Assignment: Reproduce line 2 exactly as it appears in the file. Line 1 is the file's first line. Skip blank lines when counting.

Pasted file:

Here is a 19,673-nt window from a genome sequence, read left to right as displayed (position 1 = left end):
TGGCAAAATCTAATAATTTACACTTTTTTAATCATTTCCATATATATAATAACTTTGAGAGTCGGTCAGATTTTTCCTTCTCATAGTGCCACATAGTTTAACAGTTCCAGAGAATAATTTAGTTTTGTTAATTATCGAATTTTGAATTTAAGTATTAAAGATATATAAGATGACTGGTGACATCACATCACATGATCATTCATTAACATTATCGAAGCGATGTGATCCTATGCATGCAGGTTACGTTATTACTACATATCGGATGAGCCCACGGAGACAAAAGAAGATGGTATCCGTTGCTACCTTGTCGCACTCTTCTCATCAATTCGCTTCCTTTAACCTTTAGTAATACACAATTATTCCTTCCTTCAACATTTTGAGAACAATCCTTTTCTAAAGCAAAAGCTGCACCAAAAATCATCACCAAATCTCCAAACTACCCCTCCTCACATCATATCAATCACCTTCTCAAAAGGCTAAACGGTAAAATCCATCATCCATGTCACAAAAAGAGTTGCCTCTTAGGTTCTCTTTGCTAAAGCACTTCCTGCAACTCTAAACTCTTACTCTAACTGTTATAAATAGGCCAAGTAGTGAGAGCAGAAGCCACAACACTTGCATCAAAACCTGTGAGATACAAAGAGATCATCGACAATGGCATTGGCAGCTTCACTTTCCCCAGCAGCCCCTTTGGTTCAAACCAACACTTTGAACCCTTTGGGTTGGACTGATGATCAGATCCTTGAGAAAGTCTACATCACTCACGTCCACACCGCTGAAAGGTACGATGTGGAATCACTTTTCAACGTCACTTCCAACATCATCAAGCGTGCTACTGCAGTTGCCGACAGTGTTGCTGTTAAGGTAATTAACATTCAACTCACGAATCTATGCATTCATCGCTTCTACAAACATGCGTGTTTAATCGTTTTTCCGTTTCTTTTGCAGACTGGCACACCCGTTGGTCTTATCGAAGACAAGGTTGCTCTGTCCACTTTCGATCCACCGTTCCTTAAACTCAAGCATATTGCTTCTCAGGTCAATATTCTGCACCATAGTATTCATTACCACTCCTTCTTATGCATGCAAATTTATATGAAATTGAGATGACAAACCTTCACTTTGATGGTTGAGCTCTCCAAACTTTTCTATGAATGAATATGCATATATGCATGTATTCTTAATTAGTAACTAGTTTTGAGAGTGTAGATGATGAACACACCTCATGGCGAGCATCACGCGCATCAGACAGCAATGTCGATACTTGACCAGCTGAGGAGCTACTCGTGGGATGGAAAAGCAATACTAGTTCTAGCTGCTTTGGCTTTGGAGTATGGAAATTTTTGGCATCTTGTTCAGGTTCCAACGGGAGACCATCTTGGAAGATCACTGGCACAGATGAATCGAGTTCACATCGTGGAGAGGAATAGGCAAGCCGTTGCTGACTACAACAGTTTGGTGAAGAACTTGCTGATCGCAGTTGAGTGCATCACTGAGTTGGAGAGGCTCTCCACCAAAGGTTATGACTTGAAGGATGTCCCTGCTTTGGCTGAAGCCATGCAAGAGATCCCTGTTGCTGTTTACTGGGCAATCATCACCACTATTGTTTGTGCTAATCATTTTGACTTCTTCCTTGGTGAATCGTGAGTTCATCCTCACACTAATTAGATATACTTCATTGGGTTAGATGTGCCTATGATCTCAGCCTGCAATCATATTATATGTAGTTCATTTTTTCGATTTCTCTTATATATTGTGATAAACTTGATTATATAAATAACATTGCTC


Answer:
TGGCAAAATCTAATAATTTACACTTTTTTAATCATTTCCATATATATAATAACTTTGAGAGTCGGTCAGATTTTTCCTTCTCATAGTGCCACATAGTTTAACAGTTCCAGAGAATAATTTAGTTTTGTTAATTATCGAATTTTGAATTTAAGTATTAAAGATATATAAGATGACTGGTGACATCACATCACATGATCATTCATTAACATTATCGAAGCGATGTGATCCTATGCATGCAGGTTACGTTATTACTACATATCGGATGAGCCCACGGAGACAAAAGAAGATGGTATCCGTTGCTACCTTGTCGCACTCTTCTCATCAATTCGCTTCCTTTAACCTTTAGTAATACACAATTATTCCTTCCTTCAACATTTTGAGAACAATCCTTTTCTAAAGCAAAAGCTGCACCAAAAATCATCACCAAATCTCCAAACTACCCCTCCTCACATCATATCAATCACCTTCTCAAAAGGCTAAACGGTAAAATCCATCATCCATGTCACAAAAAGAGTTGCCTCTTAGGTTCTCTTTGCTAAAGCACTTCCTGCAACTCTAAACTCTTACTCTAACTGTTATAAATAGGCCAAGTAGTGAGAGCAGAAGCCACAACACTTGCATCAAAACCTGTGAGATACAAAGAGATCATCGACAATGGCATTGGCAGCTTCACTTTCCCCAGCAGCCCCTTTGGTTCAAACCAACACTTTGAACCCTTTGGGTTGGACTGATGATCAGATCCTTGAGAAAGTCTACATCACTCACGTCCACACCGCTGAAAGGTACGATGTGGAATCACTTTTCAACGTCACTTCCAACATCATCAAGCGTGCTACTGCAGTTGCCGACAGTGTTGCTGTTAAGGTAATTAACATTCAACTCACGAATCTATGCATTCATCGCTTCTACAAACATGCGTGTTTAATCGTTTTTCCGTTTCTTTTGCAGACTGGCACACCCGTTGGTCTTATCGAAGACAAGGTTGCTCTGTCCACTTTCGATCCACCGTTCCTTAAACTCAAGCATATTGCTTCTCAGGTCAATATTCTGCACCATAGTATTCATTACCACTCCTTCTTATGCATGCAAATTTATATGAAATTGAGATGACAAACCTTCACTTTGATGGTTGAGCTCTCCAAACTTTTCTATGAATGAATATGCATATATGCATGTATTCTTAATTAGTAACTAGTTTTGAGAGTGTAGATGATGAACACACCTCATGGCGAGCATCACGCGCATCAGACAGCAATGTCGATACTTGACCAGCTGAGGAGCTACTCGTGGGATGGAAAAGCAATACTAGTTCTAGCTGCTTTGGCTTTGGAGTATGGAAATTTTTGGCATCTTGTTCAGGTTCCAACGGGAGACCATCTTGGAAGATCACTGGCACAGATGAATCGAGTTCACATCGTGGAGAGGAATAGGCAAGCCGTTGCTGACTACAACAGTTTGGTGAAGAACTTGCTGATCGCAGTTGAGTGCATCACTGAGTTGGAGAGGCTCTCCACCAAAGGTTATGACTTGAAGGATGTCCCTGCTTTGGCTGAAGCCATGCAAGAGATCCCTGTTGCTGTTTACTGGGCAATCATCACCACTATTGTTTGTGCTAATCATTTTGACTTCTTCCTTGGTGAATCGTGAGTTCATCCTCACACTAATTAGATATACTTCATTGGGTTAGATGTGCCTATGATCTCAGCCTGCAATCATATTATATGTAGTTCATTTTTTCGATTTCTCTTATATATTGTGATAAACTTGATTATATAAATAACATTGCTC